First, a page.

HCA Communication Skills
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We at HCA & Carers Ireland acknowledge that we as Healthcare Assistants, sometimes forget about the ways in which we communicate, as err is to human, we live busy work lives in which involve non-stop care for those we care for. But do we lose important skills within the busy-iness?

“Clear and compassionate communication makes for better outcomes and a better experience for the people in our care”

 

Communication is vital in healthcare, healthcare is one of the most prominent areas of employment where you will find a variety of nationalities, ethnicities and cultures all together under the one roof to care for those in our society who are most vulnerable.  When you have such a large melting pot of difference, it is sometimes useful to remember that we all need to communicate clearly.

 

Communication has many elements.

These include:

  • Use of Words

  • Context of Words in Time (Mise én Scene)

  • Tone of Voice

  • Body Language (including use of hand symbols)

  • Language used

  • Complexity or jargon use

  • Professional language

  • Colloquial Language

  • Communication ability of Speaker/Listener

 

As we can see Communicating is more than just words, dependant on the many elements mentioned above the meaning of the conversation can change the course of one’s day.

 

Example 1 : Nurse Marigold needs a hand with restocking the clinical room on the Ward.
Nurse Marigold: Jonny (makes eye contact), Could you do me a favour? Could you go find some cotton Gauze please? We have run out in the clinical room, and we have a lot of dressings to change this evening. Thanks again Jonny.

 

As we can see the Nurse Marigold in this conversation with Jonny the HCA, is professional, calling her co-worker Jonny by his name, asking a reasonable request, using mannerly words and giving a rationale/reason for the request. But, if Marigold, was to shout the above quote, and use negative body language, would this result in better team work within this care team?

If Marigold, was even more short and just said, “Here you, Go find some cotton Gauze!”.

This as you can imagine would not go down very well with Jonny the HCA.

 

Example 2: Nadia is a tired HCA working in a Nursing Home, She has worked an additional day to cover for a sick fellow staff member. Nadia is finding the shift a bit harder to deal with.

Nadia (Shouting): Mr O’ Leary (a resident in the Nursing Home), Will you come on, for God sake I don’t have all day to be bringing you down to the day room, I’m too tired for this Malaka.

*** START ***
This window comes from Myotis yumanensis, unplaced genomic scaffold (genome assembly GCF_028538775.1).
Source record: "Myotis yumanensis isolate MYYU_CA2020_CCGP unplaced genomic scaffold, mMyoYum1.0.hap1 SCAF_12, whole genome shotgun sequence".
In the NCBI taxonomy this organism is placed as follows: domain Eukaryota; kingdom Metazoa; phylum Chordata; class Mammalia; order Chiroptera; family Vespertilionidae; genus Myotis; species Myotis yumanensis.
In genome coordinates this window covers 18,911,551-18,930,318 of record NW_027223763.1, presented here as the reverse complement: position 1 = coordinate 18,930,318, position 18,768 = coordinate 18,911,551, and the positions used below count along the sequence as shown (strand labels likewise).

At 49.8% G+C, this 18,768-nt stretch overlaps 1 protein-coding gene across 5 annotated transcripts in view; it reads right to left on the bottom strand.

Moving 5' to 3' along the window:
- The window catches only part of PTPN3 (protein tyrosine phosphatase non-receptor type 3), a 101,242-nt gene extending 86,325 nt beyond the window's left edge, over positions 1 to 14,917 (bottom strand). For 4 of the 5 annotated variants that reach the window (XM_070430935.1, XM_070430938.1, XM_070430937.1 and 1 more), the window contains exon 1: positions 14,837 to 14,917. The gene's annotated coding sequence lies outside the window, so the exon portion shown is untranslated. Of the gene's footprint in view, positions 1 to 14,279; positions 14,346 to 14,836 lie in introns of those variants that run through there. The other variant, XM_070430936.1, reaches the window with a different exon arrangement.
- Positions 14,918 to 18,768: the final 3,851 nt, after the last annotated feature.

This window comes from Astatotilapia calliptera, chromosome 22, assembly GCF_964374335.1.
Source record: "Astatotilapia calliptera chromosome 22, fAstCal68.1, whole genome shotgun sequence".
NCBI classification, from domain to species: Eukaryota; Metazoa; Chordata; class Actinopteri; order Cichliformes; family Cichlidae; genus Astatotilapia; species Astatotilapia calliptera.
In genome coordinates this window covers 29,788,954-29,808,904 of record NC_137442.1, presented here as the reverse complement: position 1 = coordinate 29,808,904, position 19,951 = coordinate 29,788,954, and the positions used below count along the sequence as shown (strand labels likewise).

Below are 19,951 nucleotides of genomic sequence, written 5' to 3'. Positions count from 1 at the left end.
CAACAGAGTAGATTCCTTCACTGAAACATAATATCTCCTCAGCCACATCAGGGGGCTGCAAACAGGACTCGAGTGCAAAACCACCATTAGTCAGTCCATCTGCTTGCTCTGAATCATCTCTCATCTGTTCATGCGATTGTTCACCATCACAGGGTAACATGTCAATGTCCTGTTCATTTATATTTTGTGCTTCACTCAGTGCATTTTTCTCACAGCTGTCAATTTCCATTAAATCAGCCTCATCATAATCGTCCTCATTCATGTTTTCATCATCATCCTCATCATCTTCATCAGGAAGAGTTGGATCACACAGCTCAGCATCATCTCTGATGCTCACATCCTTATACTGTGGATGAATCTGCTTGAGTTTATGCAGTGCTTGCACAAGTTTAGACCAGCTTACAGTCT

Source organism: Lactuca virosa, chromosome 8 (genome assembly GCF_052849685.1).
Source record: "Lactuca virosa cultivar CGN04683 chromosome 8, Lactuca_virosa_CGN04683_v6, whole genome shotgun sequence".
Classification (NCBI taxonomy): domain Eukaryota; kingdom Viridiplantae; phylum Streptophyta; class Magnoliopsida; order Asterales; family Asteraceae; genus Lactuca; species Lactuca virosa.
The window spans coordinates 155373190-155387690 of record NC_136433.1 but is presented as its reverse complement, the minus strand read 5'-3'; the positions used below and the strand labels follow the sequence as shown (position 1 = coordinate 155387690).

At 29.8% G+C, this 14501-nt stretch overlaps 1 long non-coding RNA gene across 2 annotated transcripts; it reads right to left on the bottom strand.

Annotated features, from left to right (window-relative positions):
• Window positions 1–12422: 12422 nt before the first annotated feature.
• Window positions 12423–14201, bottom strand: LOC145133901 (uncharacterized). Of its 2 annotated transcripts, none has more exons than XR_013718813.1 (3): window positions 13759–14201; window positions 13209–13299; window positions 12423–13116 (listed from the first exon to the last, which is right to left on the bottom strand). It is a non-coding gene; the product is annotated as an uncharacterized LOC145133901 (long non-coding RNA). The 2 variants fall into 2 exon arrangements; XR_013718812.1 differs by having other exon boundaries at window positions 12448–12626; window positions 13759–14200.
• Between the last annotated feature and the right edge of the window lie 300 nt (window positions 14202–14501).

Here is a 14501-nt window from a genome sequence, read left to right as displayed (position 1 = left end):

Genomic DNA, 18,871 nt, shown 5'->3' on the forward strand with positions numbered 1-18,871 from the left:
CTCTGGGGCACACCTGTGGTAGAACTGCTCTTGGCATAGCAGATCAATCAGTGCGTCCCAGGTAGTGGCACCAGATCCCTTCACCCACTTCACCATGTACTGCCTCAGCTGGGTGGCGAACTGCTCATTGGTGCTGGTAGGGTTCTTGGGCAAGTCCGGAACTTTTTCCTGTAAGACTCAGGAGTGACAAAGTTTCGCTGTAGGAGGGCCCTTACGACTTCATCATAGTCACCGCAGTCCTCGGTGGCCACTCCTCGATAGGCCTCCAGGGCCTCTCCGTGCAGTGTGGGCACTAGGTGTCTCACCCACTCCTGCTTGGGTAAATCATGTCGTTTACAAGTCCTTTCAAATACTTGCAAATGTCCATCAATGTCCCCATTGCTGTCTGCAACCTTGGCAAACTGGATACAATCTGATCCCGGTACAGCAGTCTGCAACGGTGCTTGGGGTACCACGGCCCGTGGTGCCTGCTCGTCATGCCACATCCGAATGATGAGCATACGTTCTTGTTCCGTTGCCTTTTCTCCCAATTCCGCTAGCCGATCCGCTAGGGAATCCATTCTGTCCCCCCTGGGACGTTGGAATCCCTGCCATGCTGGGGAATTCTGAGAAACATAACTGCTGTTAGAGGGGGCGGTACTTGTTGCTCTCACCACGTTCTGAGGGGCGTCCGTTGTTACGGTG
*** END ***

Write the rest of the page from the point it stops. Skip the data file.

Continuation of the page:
As we can see Nadia is possibly overworked, possibly understaffed and has become a little inpatient with an elderly resident who may be a bit slower on his feet. But Nadia has used a multitude of elements here. Nadia is not being professional, and is doing more harm than good in this situation.

  • Use of Words – Not professional

  • Context of Words in Time– Not correct language to use

  • Tone of Voice – No Resident should ever be shouted at.

  • Language used – The word Malaka is a Greek swear word.

  • Professional language – The word Malaka is not professional nor is Nadia’s approach

  • Colloquial Language – Many older Irish residents do not respect people taking their God’s name in vain.

  • Communication ability of Speaker/Listener – Nadia needs to adapt her communication

 

In Review, we can see that Nadia, maybe suffering from burnout, she may on a normal week, be a great caring HCA, but today after doing an additional shift, in which she may not have been able for, is effecting her professional judgement. If heard, found or noticed by other staff members, volunteers, other residents, family visitors or management, Nadia could see her employment status be questioned.

 

Everyone deserves clear, direct and respectful communication, which is professional but not overly colloquial.

Healthcare Workers

Communication With A Mask

We Know during Covid-19 {the pandemic] that communication is even harder in work, reading lips and a full facial feature often helps to understand the situation. When we wear masks, our nonverbal  communication is even more important than ever, our hands, eyes,

body movements are critical along with the words we use.

Our facial expressions tell a lot.

When we engage with people, we constantly send and receive nonverbal cues. Our nonverbal behaviours - tone of voice, gestures, posture, tone of voice, and eye are all ways we communicate. We should make better use of nonverbal communication,  such as eye contact and hand gestures, and consider all parties'  linguistic abilities whenever possible.

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Below we have listed some really good resources for you!

 

https://www.hse.ie/eng/about/who/communications/communicatingclearly/

HSE Land Also have amazing, easy to navigate training courses on Communication skills

In which you can attain CPD Certificates for Free!